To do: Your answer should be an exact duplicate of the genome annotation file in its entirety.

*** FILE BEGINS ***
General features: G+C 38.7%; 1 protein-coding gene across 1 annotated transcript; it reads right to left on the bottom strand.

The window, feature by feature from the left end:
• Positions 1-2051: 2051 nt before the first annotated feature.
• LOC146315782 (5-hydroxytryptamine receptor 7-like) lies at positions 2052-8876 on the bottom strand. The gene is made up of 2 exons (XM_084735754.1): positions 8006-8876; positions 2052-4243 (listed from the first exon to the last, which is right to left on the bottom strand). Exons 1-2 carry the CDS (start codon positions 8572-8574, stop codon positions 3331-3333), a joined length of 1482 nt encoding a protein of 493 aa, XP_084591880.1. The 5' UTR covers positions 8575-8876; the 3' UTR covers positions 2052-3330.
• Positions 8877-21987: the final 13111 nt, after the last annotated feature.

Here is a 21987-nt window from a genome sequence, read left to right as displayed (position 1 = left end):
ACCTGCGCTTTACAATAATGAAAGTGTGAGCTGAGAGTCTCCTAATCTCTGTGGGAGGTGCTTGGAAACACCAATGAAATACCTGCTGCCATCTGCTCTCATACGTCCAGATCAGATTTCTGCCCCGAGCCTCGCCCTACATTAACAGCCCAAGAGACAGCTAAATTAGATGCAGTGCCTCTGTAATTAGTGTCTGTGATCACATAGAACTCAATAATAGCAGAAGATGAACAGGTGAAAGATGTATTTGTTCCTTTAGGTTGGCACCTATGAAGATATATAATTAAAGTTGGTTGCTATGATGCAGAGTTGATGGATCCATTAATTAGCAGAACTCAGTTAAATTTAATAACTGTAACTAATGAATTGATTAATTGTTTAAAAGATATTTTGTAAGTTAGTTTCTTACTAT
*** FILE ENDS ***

General features: G+C 38.7%; 1 protein-coding gene across 1 annotated transcript; it reads right to left on the bottom strand.

The window, feature by feature from the left end:
• Positions 1-2051: 2051 nt before the first annotated feature.
• LOC146315782 (5-hydroxytryptamine receptor 7-like) lies at positions 2052-8876 on the bottom strand. The gene is made up of 2 exons (XM_084735754.1): positions 8006-8876; positions 2052-4243 (listed from the first exon to the last, which is right to left on the bottom strand). Exons 1-2 carry the CDS (start codon positions 8572-8574, stop codon positions 3331-3333), a joined length of 1482 nt encoding a protein of 493 aa, XP_084591880.1. The 5' UTR covers positions 8575-8876; the 3' UTR covers positions 2052-3330.
• Positions 8877-21987: the final 13111 nt, after the last annotated feature.

Here is a 21987-nt window from a genome sequence, read left to right as displayed (position 1 = left end):
ACCTGCGCTTTACAATAATGAAAGTGTGAGCTGAGAGTCTCCTAATCTCTGTGGGAGGTGCTTGGAAACACCAATGAAATACCTGCTGCCATCTGCTCTCATACGTCCAGATCAGATTTCTGCCCCGAGCCTCGCCCTACATTAACAGCCCAAGAGACAGCTAAATTAGATGCAGTGCCTCTGTAATTAGTGTCTGTGATCACATAGAACTCAATAATAGCAGAAGATGAACAGGTGAAAGATGTATTTGTTCCTTTAGGTTGGCACCTATGAAGATATATAATTAAAGTTGGTTGCTATGATGCAGAGTTGATGGATCCATTAATTAGCAGAACTCAGTTAAATTTAATAACTGTAACTAATGAATTGATTAATTGTTTAAAAGATATTTTGTAAGTTAGTTTCTTACTAT